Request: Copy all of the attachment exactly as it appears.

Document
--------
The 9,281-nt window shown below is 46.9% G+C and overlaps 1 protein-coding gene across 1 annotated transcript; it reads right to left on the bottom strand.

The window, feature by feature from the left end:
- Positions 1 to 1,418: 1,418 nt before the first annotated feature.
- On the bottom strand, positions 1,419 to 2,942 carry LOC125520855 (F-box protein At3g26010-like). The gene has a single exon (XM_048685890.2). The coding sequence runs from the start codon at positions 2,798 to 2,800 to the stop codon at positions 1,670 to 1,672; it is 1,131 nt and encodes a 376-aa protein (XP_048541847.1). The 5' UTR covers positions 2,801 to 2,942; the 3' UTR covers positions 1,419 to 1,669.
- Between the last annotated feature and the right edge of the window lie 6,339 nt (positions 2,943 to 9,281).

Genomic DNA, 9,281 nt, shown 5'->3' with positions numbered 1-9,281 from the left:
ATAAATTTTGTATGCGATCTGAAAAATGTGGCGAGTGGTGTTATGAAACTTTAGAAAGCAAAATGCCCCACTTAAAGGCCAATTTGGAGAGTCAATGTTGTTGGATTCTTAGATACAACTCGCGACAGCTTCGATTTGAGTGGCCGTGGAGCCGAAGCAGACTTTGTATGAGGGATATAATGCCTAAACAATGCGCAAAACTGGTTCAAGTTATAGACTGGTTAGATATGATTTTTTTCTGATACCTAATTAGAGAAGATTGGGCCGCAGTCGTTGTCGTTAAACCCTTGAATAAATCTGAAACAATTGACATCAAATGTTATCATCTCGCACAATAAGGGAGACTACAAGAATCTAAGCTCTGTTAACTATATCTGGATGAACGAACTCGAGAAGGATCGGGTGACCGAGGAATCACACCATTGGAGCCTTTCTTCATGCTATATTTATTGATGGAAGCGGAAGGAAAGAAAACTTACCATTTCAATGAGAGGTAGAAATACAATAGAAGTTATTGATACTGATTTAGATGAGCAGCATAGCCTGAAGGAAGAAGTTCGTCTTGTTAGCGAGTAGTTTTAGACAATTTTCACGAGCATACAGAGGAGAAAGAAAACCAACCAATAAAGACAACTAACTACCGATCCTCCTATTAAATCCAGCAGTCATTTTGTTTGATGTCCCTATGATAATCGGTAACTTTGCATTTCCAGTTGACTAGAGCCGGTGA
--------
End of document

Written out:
The 9,281-nt window shown below is 46.9% G+C and overlaps 1 protein-coding gene across 1 annotated transcript; it reads right to left on the bottom strand.

The window, feature by feature from the left end:
- Positions 1 to 1,418: 1,418 nt before the first annotated feature.
- On the bottom strand, positions 1,419 to 2,942 carry LOC125520855 (F-box protein At3g26010-like). The gene has a single exon (XM_048685890.2). The coding sequence runs from the start codon at positions 2,798 to 2,800 to the stop codon at positions 1,670 to 1,672; it is 1,131 nt and encodes a 376-aa protein (XP_048541847.1). The 5' UTR covers positions 2,801 to 2,942; the 3' UTR covers positions 1,419 to 1,669.
- Between the last annotated feature and the right edge of the window lie 6,339 nt (positions 2,943 to 9,281).

Genomic DNA, 9,281 nt, shown 5'->3' with positions numbered 1-9,281 from the left:
ATAAATTTTGTATGCGATCTGAAAAATGTGGCGAGTGGTGTTATGAAACTTTAGAAAGCAAAATGCCCCACTTAAAGGCCAATTTGGAGAGTCAATGTTGTTGGATTCTTAGATACAACTCGCGACAGCTTCGATTTGAGTGGCCGTGGAGCCGAAGCAGACTTTGTATGAGGGATATAATGCCTAAACAATGCGCAAAACTGGTTCAAGTTATAGACTGGTTAGATATGATTTTTTTCTGATACCTAATTAGAGAAGATTGGGCCGCAGTCGTTGTCGTTAAACCCTTGAATAAATCTGAAACAATTGACATCAAATGTTATCATCTCGCACAATAAGGGAGACTACAAGAATCTAAGCTCTGTTAACTATATCTGGATGAACGAACTCGAGAAGGATCGGGTGACCGAGGAATCACACCATTGGAGCCTTTCTTCATGCTATATTTATTGATGGAAGCGGAAGGAAAGAAAACTTACCATTTCAATGAGAGGTAGAAATACAATAGAAGTTATTGATACTGATTTAGATGAGCAGCATAGCCTGAAGGAAGAAGTTCGTCTTGTTAGCGAGTAGTTTTAGACAATTTTCACGAGCATACAGAGGAGAAAGAAAACCAACCAATAAAGACAACTAACTACCGATCCTCCTATTAAATCCAGCAGTCATTTTGTTTGATGTCCCTATGATAATCGGTAACTTTGCATTTCCAGTTGACTAGAGCCGGTGA